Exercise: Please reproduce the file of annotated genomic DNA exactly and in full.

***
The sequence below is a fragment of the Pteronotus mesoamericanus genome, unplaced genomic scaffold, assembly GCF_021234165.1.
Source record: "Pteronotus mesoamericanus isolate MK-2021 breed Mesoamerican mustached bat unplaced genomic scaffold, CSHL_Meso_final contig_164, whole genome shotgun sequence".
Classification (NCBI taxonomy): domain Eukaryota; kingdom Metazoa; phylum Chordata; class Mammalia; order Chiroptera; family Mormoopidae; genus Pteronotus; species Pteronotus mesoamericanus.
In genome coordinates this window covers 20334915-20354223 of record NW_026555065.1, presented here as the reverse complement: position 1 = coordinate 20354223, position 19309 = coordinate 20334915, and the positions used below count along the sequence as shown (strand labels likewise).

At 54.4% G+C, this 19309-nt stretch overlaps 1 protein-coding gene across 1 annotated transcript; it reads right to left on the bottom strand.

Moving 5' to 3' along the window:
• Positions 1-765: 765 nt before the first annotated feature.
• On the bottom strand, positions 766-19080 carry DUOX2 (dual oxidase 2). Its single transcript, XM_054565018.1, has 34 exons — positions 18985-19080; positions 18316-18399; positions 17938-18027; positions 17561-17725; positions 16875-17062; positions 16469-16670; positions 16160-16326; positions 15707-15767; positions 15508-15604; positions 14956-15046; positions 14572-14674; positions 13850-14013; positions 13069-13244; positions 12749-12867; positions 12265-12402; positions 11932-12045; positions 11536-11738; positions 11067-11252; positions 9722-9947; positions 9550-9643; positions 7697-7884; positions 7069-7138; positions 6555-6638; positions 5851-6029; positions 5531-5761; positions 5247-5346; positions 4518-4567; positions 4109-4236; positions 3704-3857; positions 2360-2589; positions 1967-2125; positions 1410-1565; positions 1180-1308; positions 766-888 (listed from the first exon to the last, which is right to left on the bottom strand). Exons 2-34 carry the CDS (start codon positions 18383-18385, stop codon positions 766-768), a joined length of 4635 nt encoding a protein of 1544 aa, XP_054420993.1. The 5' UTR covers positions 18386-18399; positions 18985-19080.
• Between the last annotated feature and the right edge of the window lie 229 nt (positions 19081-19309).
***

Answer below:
The sequence below is a fragment of the Pteronotus mesoamericanus genome, unplaced genomic scaffold, assembly GCF_021234165.1.
Source record: "Pteronotus mesoamericanus isolate MK-2021 breed Mesoamerican mustached bat unplaced genomic scaffold, CSHL_Meso_final contig_164, whole genome shotgun sequence".
Classification (NCBI taxonomy): domain Eukaryota; kingdom Metazoa; phylum Chordata; class Mammalia; order Chiroptera; family Mormoopidae; genus Pteronotus; species Pteronotus mesoamericanus.
In genome coordinates this window covers 20334915-20354223 of record NW_026555065.1, presented here as the reverse complement: position 1 = coordinate 20354223, position 19309 = coordinate 20334915, and the positions used below count along the sequence as shown (strand labels likewise).

At 54.4% G+C, this 19309-nt stretch overlaps 1 protein-coding gene across 1 annotated transcript; it reads right to left on the bottom strand.

Moving 5' to 3' along the window:
• Positions 1-765: 765 nt before the first annotated feature.
• On the bottom strand, positions 766-19080 carry DUOX2 (dual oxidase 2). Its single transcript, XM_054565018.1, has 34 exons — positions 18985-19080; positions 18316-18399; positions 17938-18027; positions 17561-17725; positions 16875-17062; positions 16469-16670; positions 16160-16326; positions 15707-15767; positions 15508-15604; positions 14956-15046; positions 14572-14674; positions 13850-14013; positions 13069-13244; positions 12749-12867; positions 12265-12402; positions 11932-12045; positions 11536-11738; positions 11067-11252; positions 9722-9947; positions 9550-9643; positions 7697-7884; positions 7069-7138; positions 6555-6638; positions 5851-6029; positions 5531-5761; positions 5247-5346; positions 4518-4567; positions 4109-4236; positions 3704-3857; positions 2360-2589; positions 1967-2125; positions 1410-1565; positions 1180-1308; positions 766-888 (listed from the first exon to the last, which is right to left on the bottom strand). Exons 2-34 carry the CDS (start codon positions 18383-18385, stop codon positions 766-768), a joined length of 4635 nt encoding a protein of 1544 aa, XP_054420993.1. The 5' UTR covers positions 18386-18399; positions 18985-19080.
• Between the last annotated feature and the right edge of the window lie 229 nt (positions 19081-19309).